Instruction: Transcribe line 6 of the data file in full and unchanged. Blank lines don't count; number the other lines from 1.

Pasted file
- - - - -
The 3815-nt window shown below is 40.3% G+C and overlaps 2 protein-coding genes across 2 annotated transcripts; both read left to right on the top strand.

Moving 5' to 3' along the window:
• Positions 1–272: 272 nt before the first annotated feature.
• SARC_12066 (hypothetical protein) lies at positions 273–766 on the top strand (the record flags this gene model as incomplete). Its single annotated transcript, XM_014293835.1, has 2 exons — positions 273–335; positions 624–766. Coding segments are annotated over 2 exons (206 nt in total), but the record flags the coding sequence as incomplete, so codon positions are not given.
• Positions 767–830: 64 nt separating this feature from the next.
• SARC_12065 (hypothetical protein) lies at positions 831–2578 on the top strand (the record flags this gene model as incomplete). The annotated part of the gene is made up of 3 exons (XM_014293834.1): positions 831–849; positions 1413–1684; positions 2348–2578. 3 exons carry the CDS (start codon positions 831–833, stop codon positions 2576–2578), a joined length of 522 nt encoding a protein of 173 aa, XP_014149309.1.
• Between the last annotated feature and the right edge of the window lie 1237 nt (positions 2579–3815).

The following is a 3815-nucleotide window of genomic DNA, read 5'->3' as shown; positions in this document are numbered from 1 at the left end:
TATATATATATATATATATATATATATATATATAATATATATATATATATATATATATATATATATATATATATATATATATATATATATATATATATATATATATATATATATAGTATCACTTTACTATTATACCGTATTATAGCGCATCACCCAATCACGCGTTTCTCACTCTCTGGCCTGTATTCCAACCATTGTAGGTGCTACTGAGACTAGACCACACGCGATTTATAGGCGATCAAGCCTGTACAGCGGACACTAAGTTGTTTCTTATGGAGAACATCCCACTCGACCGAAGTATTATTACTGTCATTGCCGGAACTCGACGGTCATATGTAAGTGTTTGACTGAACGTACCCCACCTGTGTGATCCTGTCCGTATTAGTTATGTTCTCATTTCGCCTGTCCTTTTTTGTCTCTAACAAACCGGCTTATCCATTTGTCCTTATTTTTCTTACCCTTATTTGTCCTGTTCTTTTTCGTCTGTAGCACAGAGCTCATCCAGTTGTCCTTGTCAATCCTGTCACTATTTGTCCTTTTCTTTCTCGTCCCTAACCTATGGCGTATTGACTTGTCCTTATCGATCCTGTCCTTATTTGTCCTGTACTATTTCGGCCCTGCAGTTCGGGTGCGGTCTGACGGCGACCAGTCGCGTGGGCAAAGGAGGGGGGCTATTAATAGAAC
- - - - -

• SARC_12065 (hypothetical protein) lies at positions 831–2578 on the top strand (the record flags this gene model as incomplete). The annotated part of the gene is made up of 3 exons (XM_014293834.1): positions 831–849; positions 1413–1684; positions 2348–2578. 3 exons carry the CDS (start codon positions 831–833, stop codon positions 2576–2578), a joined length of 522 nt encoding a protein of 173 aa, XP_014149309.1.